Gymnasium, Palaestra and Bath

The ancients believed that the human body was a thing of beauty, and should be displayed and exercised regularly. Fitness was also required - in women for child-bearing, in men for war. In this sense, then, the use of the gymnasium and palaestra (and, indeed, the baths) was much more "programmatic" than the patronage of similar institutions would be today, the Olympics excluded.

The gymnasium, if originally for physical training only, soon became in classical Athens a space or building for educating the young, as in the current German use of the term. The palaestra, in origin a school for physical training, is generally subsumed as a part of the gymnasium, and set aside for wrestling and boxing. The form of both, as loosely defined in the structures of the classical Greeks, of a colonnade surrounding an open space, did not need to change, except to get more splendid. The typology was only elaborated in Hellenistic times, when large complexes for education and training were constructed, and given a prominent position within the city. In time, indeed, both were generally subsumed within bath complexes - a combination of Greek and Roman typologies that was largely restricted to Asia Minor. For obvious reasons, it was convenient to have running tracks close to water for bathing. By the Roman period, gymnasia and baths were as magnificent as palaces, ornamented with rare marbles and fountains; in many cases, they became veritable galleries of art (Yeguel 1986, 147-52 for an illustrated typology). Criticism of their magnificence is common. Seneca (Letters, 86, 4ff) writes that a bath is thought poor if the walls do not glisten with large round mosaics and if the following were lacking: Numidian marbles, a glass vault, Thasos marble silver taps, statues, and columns. Martial (Epigrams XII, 50) likewise fulminates about baths, columns, fountains and alabaster in private houses. Nor is this exaggeration: a gymnasium complex such as that at Pergamum rivals in both form and effect one of the great temple precincts, such as that of Fortuna Primigenia at Palestrina, near Rome - or, indeed, the sanctuaries further up the hill at Pergamum itself.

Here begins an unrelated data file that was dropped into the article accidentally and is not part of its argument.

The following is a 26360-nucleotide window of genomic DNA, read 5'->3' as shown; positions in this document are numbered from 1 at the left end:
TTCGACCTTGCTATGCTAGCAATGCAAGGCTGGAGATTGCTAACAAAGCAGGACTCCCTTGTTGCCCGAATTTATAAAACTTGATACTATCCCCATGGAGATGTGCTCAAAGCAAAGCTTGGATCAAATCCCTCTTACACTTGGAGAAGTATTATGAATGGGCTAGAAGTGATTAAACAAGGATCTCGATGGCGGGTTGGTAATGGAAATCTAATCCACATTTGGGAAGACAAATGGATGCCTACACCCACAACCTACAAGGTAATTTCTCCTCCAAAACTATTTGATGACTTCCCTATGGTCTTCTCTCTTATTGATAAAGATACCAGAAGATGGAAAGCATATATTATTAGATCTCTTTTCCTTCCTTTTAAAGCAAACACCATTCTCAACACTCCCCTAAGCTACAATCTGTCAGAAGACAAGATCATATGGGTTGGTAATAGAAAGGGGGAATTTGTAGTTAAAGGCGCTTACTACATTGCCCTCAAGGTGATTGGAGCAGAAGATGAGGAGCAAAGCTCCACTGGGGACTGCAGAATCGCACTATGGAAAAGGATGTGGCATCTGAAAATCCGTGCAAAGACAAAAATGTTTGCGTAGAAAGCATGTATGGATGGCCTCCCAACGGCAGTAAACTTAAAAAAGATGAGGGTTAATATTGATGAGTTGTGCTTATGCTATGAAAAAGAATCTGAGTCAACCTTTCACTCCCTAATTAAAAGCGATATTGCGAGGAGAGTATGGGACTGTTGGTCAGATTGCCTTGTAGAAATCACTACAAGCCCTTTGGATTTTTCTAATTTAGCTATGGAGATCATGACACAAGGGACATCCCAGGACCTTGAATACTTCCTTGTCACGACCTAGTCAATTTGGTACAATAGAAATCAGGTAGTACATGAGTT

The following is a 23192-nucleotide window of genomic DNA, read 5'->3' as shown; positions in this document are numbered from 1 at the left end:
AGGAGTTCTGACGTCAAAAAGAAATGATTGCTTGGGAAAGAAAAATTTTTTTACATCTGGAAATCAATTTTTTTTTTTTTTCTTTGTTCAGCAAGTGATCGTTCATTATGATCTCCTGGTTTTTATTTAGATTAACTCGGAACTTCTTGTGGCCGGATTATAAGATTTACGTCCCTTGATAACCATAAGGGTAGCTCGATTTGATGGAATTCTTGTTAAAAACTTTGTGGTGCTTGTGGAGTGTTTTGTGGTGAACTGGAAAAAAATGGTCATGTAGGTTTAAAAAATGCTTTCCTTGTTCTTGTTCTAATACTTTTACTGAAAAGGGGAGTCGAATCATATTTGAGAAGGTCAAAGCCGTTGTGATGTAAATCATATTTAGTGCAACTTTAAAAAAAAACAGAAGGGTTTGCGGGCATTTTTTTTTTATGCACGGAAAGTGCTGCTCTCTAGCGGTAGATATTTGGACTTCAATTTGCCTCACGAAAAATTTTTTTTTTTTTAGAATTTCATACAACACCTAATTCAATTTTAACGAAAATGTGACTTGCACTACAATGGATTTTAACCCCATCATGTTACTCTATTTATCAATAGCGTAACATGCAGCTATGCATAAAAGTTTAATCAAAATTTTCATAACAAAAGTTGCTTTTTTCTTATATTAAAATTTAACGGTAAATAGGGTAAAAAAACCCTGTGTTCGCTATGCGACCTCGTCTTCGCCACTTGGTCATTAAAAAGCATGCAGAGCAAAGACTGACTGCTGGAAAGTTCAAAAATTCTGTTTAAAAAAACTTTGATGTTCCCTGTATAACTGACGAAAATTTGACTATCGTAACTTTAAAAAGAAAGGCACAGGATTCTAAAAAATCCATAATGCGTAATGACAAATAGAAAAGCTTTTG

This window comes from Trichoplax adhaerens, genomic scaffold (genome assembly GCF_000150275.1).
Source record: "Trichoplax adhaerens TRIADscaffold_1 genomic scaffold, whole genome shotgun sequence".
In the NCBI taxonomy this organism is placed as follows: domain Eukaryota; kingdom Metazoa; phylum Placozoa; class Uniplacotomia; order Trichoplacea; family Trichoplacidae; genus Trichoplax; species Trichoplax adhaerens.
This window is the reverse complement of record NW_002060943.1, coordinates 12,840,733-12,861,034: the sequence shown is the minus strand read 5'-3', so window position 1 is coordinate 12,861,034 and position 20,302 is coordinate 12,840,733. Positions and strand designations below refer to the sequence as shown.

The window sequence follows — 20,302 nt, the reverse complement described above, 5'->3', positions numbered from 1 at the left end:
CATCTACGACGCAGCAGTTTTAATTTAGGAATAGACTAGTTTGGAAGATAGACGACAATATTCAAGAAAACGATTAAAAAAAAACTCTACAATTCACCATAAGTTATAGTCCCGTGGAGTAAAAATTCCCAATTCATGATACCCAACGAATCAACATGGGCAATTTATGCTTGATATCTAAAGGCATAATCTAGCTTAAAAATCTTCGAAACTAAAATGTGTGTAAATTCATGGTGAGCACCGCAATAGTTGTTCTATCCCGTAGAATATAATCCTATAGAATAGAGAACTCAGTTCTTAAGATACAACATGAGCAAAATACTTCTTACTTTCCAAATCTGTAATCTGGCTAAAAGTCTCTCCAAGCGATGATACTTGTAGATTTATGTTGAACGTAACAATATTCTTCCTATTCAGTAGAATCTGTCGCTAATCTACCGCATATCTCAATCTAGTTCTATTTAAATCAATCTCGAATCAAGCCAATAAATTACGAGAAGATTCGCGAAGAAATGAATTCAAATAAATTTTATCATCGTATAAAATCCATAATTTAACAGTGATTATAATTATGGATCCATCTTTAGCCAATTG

At Arycanda, then, the gymnasium is adjacent to the baths; at Pergamum, likewise. At Tlos, the large palaestra, located next to two sets of baths, was turned in Christian times into a great square for an adjacent church. At Sardis, the gymnasium has a grand palaestra of no fewer than 100 columns in front of it, and baths behind, with a splendid marble mosaic floor in opus sectile in the Marble Court (Yeguel 1986, figs 125f). At Aphrodisias, the palaestra outside the Baths of Hadrian (SB5.5) has a fine colonnade and superbly decorated pillars at either end. The palaestra, in other words, seems to have taken over the function of the Greek gymnasium, and been incorporated as part of the bath complex (Farrington 1987 for the typology of baths). On some sites, of course, there is a mixture of earlier and later manners. At Pergamum, three terraces hold three Hellenistic gymnasia, including temples, libraries and a theatre. Only the uppermost of which had baths added in the Roman period: lower down the hill, there simply was not the space for elaborate extensions (Delorme 1960, 171ff).

Monumental baths

If the concept of the gymnasium is Greek and Hellenistic, that of the monumental bath complex is specifically Roman. People certainly bathed in previous centuries, but they did so in hip baths (fine Greek survivals in Gela, Sicily, for example), but not as a social activity within a consciously splendid architectural setting. The gymnasium in Turkey was therefore transformed by the Romans into a mere part of a larger complex, but not until relatively late. Indeed, the first major bath in Asia Minor (at Miletus) appears to date from no earlier than the time of Claudius.